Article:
Attention shifted to California on Wednesday, which topped former COVID-19 epicenter New York as the state with the most cases, with hopes growing for a successful vaccine as the pandemic tightens its grip around the country.
The U.S. remains the global hotspot, with nearly 4 million of almost 15 million cases around the world. The country’s inability to get a handle on the crisis has amplified fears for the economy, and formed the crux of President Donald Trump’s remarks on Tuesday.
At the re-started coronavirus briefings, Trump warned the outbreak would “probably, unfortunately, get worse before it gets better — something I don’t like saying about things, but that’s the way it is.” He also bowed to growing pressure to embrace face coverings in public, saying that “whether you like the mask or not they have an impact."
Some states are showing a potential slowdown, with 60,000 cases recorded Tuesday, down from a peak of over 70,000 last week. Yet daily casualties topped 1,000, the first time since May 29. Deaths have slowed in recent weeks, but largely lag case surges, and it remains to be seen how that will affect hospitalizations. Some hospitals in Florida, for example, are at capacity for ICU beds and staff.
Meanwhile, hopes abound for the rapid deployment of a vaccine, which promises the strongest strategy to reopening fully — even as many companies weigh extending work-from-home until 2021 at the earliest. On Wednesday, the Trump administration announced a nearly $2 billion deal with Pfizer (PFE) and BioNTech (BNTX) to produce 100 million vaccine doses once emergency use authorization is given by the U.S. Food and Drug Administration, which could happen this year.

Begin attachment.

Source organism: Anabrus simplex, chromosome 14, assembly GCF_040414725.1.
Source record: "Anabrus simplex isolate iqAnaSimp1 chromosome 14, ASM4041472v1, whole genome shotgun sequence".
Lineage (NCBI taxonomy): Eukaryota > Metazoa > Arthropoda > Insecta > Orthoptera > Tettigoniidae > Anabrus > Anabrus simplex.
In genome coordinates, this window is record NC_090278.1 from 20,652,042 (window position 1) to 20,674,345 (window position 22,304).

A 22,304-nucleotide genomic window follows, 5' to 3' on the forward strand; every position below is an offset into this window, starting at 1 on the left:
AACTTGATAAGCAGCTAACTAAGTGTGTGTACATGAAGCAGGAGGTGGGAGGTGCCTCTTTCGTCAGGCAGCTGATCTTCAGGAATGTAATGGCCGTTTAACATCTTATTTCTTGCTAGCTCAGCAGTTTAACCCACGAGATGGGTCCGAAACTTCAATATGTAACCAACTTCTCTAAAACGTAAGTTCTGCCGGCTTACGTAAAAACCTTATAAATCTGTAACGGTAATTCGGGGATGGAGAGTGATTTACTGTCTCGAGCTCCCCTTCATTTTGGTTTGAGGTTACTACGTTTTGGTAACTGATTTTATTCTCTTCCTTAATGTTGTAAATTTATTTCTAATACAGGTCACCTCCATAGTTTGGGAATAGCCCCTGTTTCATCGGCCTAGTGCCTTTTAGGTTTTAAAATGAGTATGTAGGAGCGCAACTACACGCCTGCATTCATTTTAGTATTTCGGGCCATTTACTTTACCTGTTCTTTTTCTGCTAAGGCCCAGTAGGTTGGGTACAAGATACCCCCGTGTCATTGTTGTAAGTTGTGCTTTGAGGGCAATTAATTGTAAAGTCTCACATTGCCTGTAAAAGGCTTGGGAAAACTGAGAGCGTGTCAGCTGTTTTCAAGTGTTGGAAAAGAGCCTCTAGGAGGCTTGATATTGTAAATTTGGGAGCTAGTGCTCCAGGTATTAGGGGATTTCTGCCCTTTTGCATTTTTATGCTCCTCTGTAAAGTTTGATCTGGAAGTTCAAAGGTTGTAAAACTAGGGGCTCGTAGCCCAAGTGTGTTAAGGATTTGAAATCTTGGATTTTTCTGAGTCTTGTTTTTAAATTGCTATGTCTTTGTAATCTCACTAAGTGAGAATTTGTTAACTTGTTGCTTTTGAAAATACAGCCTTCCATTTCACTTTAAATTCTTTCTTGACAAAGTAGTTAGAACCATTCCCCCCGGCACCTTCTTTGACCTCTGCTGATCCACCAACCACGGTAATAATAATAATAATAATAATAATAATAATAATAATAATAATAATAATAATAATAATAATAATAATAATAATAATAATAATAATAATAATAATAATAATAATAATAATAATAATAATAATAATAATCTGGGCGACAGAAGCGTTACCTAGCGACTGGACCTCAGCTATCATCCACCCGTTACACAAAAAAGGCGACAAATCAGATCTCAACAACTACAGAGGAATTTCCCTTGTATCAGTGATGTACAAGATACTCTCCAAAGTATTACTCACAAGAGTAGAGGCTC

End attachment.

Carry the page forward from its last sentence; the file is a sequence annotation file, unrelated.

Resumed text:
Pfizer previously agreed to 30 million doses to Britain, once it receives approval. The company has said it expects to produce 100 million by the end of 2020, with up to 1.3 billion by the end of 2021.
Wednesday’s announcement was in addition to $1.2 billion for 300 million doses of AstraZeneca (AZN) and Oxford University’s vaccine, which could be available as early as October, according to HHS. The department has been striking deals with pharmaceutical companies to ensure supplies of vaccines once they are available. Operation Warp Speed has set a goal of 300 million doses— just under the U.S. population total of nearly 350 million.
However, even with all the promises of production, prioritization of the vaccines’ distribution will leave a majority of the public unvaccinated until 2021. Dr. Anand Parekh, chief medical adviser at the Bipartisan Policy Center, told Yahoo Finance’s The First Trade as much on Wednesday.
“If everything goes perfectly well, we could be in a situation where by the end of the year...the FDA could approve vaccines. Let’s not kid ourselves and think that we’re all going to be vaccinated by the end of this year. Best case scenario this is predominantly a 2021 situation,” he said.
Trump restarts coronavirus briefings
Trump on Tuesday restarted what he deemed “successful briefings,” after a nearly three-month hiatus.
The roughly 45-minute briefing largely covered the administration’s actions, while the president continued to call out China for the virus’ spread and touted comparatively lower U.S. death rates— on the day that fatalities spiked to over 1,000.
“My administration currently has zero (unfulfilled) requests... for equipment or anything else that they need from the governors. No governor needs anything right now, and we think we’ll have it that way until the end, because, frankly, we are stocked up and ready to go wherever we have to go,” Trump said.
While warning the outbreak would get worse, he also reiterated his belief the virus will eventually “disappear It will ” Trump said.
But many health experts felt differently, with one saying the virus is less likely than ever to go away as the spread gets more diffuse.
When asked if Americans will judge him on the pandemic response on Election Day, Trump partly agreed.
“I think the American people will judge us on this, but they’ll judge us on the economy that I created and that already we’re creating,” he said. “I don’t think any administration, any President has accomplished so much as we’ve accomplished, from energy to health to so many other things.”
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